I beg to move,
That this House has considered the cost of fuel on rural households and communities.
It is a pleasure to serve under your chairship, Mr Betts, and to bring this debate to Westminster Hall this morning. Around 2 million people across the UK are reliant on off-grid gas supplies to heat their homes, including heating oil, liquefied petroleum gas, coal and biomass. According to the latest fuel poverty statistics, rural homes are much more likely to be reliant on off-grid gas and more likely to be less energy-efficient. That has made rural households across my constituency of Lanark and Hamilton East, and across the UK, much more susceptible to the impact of the rising cost of fuel. In 2022, households in rural areas had the highest rate of fuel poverty, at 15.9% compared with 11.1% for those in urban areas.
In summer last year, I was contacted by Roy, a constituent from Lanark who was worried about heating his home over the winter. In June 2022, the price of kerosene for Roy was £1 plus VAT per litre, with further increases on the horizon. With a minimum order of 500 litres as the industry standard, it was becoming unaffordable to keep up with the price increases. For Roy, the £400 energy bill support, the warm home discount and the alternative fuel payment simply do not go far enough. Paying for fuel up front with the exponential price increases that this winter brought is a significant hurdle for rural households and communities. Issuing alternative fuel payments months after households have already put their fuel order on their credit cards or taken money out of savings to cover the cost simply does make sense.
Helen Morgan (North Shropshire) (LD)
Some households have still not received payments because they are having difficulty with their electricity supplier or their landlord. The delay in accessing support for off-grid households is causing real hardship in rural areas. It seems unfair that people who have to pay for their energy up front—often the most vulnerable people—are still waiting in some cases for Government support with their household bills.
The hon. Lady is absolutely right. Although I welcome the fact that the Government recognised that there is a need, the response has been too slow. In reality, people, especially pensioners, had no more money on which to draw to pay up front. That has had a knock-on effect on many households, in particular many of mine in rural Clydesdale.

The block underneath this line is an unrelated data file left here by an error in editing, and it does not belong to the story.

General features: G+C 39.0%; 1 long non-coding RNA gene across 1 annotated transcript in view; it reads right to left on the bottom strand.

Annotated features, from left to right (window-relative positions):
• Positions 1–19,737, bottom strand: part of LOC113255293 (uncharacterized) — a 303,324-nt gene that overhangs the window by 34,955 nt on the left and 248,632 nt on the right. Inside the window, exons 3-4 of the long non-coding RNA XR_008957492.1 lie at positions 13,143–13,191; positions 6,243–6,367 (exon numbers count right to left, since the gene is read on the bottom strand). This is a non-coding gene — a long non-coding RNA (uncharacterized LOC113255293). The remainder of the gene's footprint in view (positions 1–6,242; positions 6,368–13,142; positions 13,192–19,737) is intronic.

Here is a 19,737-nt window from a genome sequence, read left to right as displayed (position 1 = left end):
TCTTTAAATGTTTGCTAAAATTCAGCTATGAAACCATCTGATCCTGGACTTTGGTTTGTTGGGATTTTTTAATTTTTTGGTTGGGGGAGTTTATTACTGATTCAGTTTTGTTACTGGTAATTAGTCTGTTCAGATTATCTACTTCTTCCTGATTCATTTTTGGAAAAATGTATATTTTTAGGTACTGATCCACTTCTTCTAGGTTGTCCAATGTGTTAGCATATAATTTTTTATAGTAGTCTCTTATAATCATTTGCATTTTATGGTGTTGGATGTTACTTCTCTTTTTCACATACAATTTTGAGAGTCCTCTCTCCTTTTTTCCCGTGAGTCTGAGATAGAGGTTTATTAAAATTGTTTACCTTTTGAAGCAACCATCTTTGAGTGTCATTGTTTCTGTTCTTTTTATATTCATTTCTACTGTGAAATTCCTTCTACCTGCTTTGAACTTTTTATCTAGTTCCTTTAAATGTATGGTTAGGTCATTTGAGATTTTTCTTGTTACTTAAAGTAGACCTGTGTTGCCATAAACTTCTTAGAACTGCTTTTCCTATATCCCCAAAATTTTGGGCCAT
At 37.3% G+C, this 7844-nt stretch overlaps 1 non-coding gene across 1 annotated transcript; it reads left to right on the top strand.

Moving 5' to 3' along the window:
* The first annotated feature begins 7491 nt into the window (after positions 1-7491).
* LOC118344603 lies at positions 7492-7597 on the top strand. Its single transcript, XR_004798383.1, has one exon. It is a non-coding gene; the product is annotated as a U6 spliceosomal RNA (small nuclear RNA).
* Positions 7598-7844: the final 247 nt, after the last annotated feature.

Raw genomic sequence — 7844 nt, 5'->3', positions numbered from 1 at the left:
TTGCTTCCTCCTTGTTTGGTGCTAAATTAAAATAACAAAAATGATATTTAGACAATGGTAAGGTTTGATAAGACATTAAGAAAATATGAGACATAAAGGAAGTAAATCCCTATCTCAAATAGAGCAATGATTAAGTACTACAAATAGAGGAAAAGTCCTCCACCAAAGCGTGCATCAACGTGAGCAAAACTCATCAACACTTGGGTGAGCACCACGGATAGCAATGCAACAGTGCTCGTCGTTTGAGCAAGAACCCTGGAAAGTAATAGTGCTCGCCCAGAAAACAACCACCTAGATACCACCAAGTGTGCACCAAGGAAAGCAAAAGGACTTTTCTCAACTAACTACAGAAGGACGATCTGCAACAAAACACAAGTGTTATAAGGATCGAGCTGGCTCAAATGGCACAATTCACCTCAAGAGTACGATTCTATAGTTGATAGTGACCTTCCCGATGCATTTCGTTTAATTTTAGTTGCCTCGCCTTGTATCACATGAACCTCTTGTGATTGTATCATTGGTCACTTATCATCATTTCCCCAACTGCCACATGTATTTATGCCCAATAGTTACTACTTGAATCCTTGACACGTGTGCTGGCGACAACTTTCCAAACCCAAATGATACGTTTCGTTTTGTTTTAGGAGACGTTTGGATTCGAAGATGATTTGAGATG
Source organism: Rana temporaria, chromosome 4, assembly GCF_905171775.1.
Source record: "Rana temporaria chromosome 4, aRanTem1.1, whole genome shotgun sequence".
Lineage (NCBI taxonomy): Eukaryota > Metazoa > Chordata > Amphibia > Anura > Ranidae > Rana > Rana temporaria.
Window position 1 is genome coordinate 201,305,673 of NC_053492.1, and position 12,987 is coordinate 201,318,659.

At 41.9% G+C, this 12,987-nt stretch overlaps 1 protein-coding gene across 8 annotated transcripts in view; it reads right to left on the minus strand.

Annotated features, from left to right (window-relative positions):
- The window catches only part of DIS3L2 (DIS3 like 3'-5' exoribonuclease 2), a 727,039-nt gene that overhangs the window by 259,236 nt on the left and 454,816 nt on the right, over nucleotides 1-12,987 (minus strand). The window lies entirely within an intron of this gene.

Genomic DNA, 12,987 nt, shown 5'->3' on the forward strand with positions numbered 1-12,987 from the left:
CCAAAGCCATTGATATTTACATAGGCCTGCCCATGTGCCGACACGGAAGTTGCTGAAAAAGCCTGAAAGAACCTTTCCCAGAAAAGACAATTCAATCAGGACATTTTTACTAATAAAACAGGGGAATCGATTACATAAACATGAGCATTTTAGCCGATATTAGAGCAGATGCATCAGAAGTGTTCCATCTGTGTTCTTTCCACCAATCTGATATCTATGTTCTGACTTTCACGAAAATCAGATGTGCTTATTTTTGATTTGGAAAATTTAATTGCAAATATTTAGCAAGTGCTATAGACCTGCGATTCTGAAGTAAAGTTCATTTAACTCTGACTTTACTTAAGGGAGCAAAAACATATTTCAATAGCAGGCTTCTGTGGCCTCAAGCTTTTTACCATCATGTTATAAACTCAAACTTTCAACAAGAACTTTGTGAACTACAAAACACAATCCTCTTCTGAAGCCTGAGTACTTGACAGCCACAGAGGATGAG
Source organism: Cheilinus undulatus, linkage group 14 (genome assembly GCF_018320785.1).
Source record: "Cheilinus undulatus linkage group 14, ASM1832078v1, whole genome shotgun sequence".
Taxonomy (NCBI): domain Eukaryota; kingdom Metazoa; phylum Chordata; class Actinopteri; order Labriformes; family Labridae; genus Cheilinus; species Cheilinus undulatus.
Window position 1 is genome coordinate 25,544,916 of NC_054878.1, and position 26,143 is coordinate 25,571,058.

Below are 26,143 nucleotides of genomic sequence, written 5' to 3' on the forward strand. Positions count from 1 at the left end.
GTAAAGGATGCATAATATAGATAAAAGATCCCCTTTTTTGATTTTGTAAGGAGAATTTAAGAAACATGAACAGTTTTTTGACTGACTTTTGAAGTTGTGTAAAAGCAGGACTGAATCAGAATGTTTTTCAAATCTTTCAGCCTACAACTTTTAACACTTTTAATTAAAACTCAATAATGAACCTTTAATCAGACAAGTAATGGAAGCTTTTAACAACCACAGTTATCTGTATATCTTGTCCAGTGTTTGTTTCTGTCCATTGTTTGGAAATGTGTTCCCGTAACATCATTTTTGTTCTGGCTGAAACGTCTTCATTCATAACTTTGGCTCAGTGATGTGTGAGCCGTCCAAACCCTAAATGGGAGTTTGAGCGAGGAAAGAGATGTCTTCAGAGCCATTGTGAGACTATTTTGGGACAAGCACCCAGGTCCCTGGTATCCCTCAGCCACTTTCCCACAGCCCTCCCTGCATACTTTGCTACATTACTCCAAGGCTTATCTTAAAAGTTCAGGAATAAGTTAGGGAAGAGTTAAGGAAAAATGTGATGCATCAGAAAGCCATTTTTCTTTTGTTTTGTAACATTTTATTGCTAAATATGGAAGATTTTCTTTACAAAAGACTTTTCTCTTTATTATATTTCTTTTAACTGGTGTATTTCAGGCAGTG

Jim Shannon (Strangford) (DUP)
I commend the hon. Lady for bringing this subject forward. I agree with her, but it is not just about fuel; it is also about rural isolation. Does she agree that rural social isolation in the farming community is compounded by the rise in fuel costs? Going to young farmers’ club events, or something similar, does not boil down to finding time; it is about whether people have the resources to go. We need not only look at rural households and their fuel costs, but offer greater support to the farming community than it currently receives.
I thank the hon. Member, as always, for his intervention. He makes an important point. I am truly blessed to be the representative for Lanark and Hamilton East, which is home to a very wide and diverse community, including Clydesdale, the Clyde valley, which has a large population of farms. That community has been adversely affected by these costs.
With all due respect to the Government, there is little that can be done in retrospect to ease the impact this issue has had on livelihoods. Issuing alternative fuel payments months after households have already put fuel orders on credit cards or taken money out of savings to cover the costs does not make sense. It is all well and good for households that have wriggle room or back-up savings, but many do not, as we all know. Rural households are often occupied by pensioners reliant on their pension as their only source of income. They may not have the means to stretch their budget any further.
There are still households that are eligible for the alternative fuel payment but have not yet received it. The picture is even bleaker for those who are not connected to the gas grid and rely on electricity to heat their homes. They are not eligible for the alternative fuel payments, despite the latest fuel poverty statistics indicating that households using electricity as a main source of fuel for heating have the highest likelihood of experiencing fuel poverty.
Tim Farron (Westmorland and Lonsdale) (LD)